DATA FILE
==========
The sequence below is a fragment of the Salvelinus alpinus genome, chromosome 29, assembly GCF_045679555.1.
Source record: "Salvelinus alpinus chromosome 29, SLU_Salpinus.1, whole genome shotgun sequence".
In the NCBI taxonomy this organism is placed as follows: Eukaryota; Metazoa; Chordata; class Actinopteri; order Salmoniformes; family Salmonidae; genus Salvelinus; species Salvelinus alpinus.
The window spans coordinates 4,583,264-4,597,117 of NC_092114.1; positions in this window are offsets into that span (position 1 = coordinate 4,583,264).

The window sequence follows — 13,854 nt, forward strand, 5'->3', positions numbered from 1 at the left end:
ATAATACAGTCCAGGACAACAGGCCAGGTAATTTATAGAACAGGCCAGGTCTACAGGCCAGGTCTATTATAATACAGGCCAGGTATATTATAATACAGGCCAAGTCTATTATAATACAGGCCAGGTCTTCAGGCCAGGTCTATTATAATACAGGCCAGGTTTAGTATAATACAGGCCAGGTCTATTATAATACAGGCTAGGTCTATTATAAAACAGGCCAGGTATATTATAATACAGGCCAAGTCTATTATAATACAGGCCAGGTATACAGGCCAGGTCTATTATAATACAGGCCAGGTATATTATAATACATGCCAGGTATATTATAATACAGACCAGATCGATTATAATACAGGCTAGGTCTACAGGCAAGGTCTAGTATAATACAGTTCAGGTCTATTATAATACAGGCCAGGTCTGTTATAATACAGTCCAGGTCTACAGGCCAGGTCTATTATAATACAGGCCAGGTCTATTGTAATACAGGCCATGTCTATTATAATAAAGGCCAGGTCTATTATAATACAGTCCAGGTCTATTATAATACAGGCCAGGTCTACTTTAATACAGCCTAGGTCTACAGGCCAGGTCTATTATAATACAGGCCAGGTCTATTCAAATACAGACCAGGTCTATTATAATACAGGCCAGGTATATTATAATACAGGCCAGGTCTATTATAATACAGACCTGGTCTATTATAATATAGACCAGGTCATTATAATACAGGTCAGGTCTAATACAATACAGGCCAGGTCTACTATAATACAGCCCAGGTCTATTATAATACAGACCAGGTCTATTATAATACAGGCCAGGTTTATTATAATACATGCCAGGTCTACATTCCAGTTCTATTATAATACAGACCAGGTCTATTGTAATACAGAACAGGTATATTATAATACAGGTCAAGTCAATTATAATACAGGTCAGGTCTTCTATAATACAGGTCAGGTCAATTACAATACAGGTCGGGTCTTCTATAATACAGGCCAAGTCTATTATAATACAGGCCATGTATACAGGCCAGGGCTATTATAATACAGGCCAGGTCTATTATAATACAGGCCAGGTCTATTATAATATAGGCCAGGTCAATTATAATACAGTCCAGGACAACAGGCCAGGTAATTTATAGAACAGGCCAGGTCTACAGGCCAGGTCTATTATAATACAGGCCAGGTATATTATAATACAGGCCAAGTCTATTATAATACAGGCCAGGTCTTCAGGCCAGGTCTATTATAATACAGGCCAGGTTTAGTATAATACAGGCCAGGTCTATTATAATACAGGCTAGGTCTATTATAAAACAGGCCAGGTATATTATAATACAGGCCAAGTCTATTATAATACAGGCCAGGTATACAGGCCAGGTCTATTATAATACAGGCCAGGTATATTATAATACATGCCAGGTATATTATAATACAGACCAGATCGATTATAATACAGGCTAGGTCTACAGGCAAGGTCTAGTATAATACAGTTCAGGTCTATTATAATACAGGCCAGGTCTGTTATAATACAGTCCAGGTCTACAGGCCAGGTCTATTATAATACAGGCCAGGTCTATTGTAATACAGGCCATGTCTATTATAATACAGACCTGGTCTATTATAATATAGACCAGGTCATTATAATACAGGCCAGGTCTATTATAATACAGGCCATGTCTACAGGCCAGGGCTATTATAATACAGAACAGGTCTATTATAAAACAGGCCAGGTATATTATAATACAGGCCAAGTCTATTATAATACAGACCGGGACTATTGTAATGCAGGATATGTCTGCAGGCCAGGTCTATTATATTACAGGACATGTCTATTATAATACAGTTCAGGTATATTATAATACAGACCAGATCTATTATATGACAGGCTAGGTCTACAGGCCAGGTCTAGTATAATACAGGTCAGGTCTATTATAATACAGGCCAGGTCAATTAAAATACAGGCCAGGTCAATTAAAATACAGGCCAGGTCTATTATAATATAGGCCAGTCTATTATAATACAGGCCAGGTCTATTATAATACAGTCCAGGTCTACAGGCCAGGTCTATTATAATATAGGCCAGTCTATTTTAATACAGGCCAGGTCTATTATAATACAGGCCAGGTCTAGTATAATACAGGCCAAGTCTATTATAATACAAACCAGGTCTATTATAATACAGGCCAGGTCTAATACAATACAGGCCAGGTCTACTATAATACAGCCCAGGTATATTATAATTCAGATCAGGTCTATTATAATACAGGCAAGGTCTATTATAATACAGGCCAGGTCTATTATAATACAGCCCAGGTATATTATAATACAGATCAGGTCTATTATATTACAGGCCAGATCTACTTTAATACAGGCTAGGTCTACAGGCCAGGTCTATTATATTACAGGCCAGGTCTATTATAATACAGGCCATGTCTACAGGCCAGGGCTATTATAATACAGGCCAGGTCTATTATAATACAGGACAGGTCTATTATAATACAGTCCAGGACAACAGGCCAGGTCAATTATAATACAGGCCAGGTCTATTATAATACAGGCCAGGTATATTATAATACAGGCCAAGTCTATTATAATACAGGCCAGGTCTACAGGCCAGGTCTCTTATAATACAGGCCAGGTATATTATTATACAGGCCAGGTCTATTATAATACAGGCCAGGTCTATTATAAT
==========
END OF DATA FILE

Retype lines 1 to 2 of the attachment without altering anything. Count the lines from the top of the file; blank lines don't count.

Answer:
The sequence below is a fragment of the Salvelinus alpinus genome, chromosome 29, assembly GCF_045679555.1.
Source record: "Salvelinus alpinus chromosome 29, SLU_Salpinus.1, whole genome shotgun sequence".